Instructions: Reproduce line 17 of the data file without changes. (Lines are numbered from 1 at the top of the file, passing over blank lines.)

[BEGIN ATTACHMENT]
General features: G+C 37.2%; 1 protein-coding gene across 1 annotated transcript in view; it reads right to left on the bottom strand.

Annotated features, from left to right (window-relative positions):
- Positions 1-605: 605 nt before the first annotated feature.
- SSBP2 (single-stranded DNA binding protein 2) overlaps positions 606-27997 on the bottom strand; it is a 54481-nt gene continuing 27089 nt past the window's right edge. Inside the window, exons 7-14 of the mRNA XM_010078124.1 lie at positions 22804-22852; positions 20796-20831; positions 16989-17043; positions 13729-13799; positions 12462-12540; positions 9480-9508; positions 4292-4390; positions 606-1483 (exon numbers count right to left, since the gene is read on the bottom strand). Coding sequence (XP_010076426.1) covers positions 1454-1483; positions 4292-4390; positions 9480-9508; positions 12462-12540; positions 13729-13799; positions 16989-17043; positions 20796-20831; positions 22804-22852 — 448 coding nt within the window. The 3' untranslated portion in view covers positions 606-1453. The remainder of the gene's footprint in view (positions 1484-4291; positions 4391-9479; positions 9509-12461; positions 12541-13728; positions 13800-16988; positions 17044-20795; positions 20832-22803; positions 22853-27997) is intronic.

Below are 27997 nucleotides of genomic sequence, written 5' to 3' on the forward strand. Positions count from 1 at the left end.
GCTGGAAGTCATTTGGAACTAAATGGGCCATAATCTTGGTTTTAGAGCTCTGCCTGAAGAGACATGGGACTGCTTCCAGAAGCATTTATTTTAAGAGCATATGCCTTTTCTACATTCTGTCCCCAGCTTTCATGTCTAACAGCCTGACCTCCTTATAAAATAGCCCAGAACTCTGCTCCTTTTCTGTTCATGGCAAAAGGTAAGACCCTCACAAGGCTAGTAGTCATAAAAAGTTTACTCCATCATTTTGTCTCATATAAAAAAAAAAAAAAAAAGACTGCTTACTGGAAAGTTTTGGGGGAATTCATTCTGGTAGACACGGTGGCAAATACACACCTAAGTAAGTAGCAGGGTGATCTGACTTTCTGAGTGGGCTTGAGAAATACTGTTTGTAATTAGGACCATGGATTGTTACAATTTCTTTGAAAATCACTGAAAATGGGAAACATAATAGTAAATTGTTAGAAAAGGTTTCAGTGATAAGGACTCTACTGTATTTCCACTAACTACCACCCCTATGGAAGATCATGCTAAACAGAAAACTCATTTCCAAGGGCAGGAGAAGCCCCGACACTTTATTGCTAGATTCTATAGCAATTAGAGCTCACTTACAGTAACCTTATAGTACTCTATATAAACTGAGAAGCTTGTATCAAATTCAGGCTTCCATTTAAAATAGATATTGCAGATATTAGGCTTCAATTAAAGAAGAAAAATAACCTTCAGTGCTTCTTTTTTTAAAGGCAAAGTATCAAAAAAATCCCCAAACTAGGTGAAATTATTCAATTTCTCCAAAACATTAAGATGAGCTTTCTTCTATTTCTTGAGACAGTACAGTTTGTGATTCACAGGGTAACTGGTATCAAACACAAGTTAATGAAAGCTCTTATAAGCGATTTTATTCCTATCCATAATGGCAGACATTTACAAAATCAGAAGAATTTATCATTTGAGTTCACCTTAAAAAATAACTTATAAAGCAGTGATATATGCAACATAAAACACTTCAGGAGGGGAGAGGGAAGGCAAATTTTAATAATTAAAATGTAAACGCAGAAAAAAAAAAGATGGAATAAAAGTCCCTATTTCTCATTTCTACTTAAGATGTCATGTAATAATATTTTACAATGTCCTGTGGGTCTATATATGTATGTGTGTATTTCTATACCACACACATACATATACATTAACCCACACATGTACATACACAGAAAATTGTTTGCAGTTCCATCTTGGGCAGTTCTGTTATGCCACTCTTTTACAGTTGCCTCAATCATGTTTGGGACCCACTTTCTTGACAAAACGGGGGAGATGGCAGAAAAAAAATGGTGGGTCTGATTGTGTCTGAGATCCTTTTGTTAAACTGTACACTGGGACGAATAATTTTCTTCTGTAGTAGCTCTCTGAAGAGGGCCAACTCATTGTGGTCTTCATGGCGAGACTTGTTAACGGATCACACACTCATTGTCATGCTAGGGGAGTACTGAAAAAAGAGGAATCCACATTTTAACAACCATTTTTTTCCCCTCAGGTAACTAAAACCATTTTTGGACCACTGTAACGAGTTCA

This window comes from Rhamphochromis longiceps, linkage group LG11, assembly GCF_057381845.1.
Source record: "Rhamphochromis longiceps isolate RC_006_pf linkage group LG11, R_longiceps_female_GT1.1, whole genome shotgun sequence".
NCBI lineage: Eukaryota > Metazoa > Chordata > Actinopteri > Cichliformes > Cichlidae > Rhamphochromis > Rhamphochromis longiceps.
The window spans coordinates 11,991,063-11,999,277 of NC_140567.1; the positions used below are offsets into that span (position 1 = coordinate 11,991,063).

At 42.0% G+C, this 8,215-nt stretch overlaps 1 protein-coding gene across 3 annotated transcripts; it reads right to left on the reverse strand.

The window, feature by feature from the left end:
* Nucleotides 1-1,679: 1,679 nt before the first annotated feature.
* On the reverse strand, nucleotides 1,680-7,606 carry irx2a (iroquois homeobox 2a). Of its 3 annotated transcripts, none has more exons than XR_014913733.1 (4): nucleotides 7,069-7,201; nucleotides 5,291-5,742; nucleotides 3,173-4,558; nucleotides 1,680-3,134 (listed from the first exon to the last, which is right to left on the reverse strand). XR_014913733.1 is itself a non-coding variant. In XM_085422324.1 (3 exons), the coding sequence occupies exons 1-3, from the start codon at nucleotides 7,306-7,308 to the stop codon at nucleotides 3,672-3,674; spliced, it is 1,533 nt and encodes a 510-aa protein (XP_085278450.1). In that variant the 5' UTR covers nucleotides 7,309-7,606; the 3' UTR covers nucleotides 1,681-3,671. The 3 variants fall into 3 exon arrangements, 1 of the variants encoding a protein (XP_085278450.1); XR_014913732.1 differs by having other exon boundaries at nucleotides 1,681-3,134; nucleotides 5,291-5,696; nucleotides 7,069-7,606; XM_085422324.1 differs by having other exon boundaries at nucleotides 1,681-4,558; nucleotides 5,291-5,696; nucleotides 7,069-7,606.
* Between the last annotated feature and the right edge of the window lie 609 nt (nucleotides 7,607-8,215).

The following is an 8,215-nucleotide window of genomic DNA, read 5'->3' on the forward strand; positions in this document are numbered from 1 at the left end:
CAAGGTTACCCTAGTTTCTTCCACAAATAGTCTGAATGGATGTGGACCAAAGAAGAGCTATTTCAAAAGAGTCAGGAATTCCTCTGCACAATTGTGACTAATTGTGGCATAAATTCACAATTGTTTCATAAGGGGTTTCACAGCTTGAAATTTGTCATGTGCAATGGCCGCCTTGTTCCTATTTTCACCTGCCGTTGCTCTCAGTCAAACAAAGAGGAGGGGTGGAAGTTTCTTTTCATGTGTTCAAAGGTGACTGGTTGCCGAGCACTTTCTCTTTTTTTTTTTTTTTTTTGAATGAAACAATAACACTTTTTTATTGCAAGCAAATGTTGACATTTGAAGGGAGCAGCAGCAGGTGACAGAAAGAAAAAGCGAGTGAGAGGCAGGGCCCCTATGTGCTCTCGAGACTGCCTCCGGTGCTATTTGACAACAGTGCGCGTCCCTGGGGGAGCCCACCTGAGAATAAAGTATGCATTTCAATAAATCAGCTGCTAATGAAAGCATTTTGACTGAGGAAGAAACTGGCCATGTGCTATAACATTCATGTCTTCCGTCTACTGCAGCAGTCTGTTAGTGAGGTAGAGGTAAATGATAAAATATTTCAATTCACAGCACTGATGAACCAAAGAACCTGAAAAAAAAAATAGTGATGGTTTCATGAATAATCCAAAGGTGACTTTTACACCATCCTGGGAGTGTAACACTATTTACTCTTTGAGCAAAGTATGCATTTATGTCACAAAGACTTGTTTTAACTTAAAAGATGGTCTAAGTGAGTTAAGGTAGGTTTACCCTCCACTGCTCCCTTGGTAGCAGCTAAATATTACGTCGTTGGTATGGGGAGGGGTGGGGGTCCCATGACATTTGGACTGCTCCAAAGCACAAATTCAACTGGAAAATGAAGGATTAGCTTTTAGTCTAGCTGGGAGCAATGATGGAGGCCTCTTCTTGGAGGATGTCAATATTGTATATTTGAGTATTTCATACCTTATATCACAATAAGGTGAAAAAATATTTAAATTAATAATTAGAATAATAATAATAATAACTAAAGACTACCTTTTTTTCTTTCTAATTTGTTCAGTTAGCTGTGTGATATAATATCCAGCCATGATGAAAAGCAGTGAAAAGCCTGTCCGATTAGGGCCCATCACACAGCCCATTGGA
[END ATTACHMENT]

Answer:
CAAGGTTACCCTAGTTTCTTCCACAAATAGTCTGAATGGATGTGGACCAAAGAAGAGCTATTTCAAAAGAGTCAGGAATTCCTCTGCACAATTGTGACTAATTGTGGCATAAATTCACAATTGTTTCATAAGGGGTTTCACAGCTTGAAATTTGTCATGTGCAATGGCCGCCTTGTTCCTATTTTCACCTGCCGTTGCTCTCAGTCAAACAAAGAGGAGGGGTGGAAGTTTCTTTTCATGTGTTCAAAGGTGACTGGTTGCCGAGCACTTTCTCTTTTTTTTTTTTTTTTTTGAATGAAACAATAACACTTTTTTATTGCAAGCAAATGTTGACATTTGAAGGGAGCAGCAGCAGGTGACAGAAAGAAAAAGCGAGTGAGAGGCAGGGCCCCTATGTGCTCTCGAGACTGCCTCCGGTGCTATTTGACAACAGTGCGCGTCCCTGGGGGAGCCCACCTGAGAATAAAGTATGCATTTCAATAAATCAGCTGCTAATGAAAGCATTTTGACTGAGGAAGAAACTGGCCATGTGCTATAACATTCATGTCTTCCGTCTACTGCAGCAGTCTGTTAGTGAGGTAGAGGTAAATGATAAAATATTTCAATTCACAGCACTGATGAACCAAAGAACCTGAAAAAAAAAATAGTGATGGTTTCATGAATAATCCAAAGGTGACTTTTACACCATCCTGGGAGTGTAACACTATTTACTCTTTGAGCAAAGTATGCATTTATGTCACAAAGACTTGTTTTAACTTAAAAGATGGTCTAAGTGAGTTAAGGTAGGTTTACCCTCCACTGCTCCCTTGGTAGCAGCTAAATATTACGTCGTTGGTATGGGGAGGGGTGGGGGTCCCATGACATTTGGACTGCTCCAAAGCACAAATTCAACTGGAAAATGAAGGATTAGCTTTTAGTCTAGCTGGGAGCAATGATGGAGGCCTCTTCTTGGAGGATGTCAATATTGTATATTTGAGTATTTCATACCTTATATCACAATAAGGTGAAAAAATATTTAAATTAATAATTAGAATAATAATAATAATAACTAAAGACTACCTTTTTTTCTTTCTAATTTGTTCAGTTAGCTGTGTGATATAATATCCAGCCATGATGAAAAGCAGTGAAAAGCCTGTCCGATTAGGGCCCATCACACAGCCCATTGGA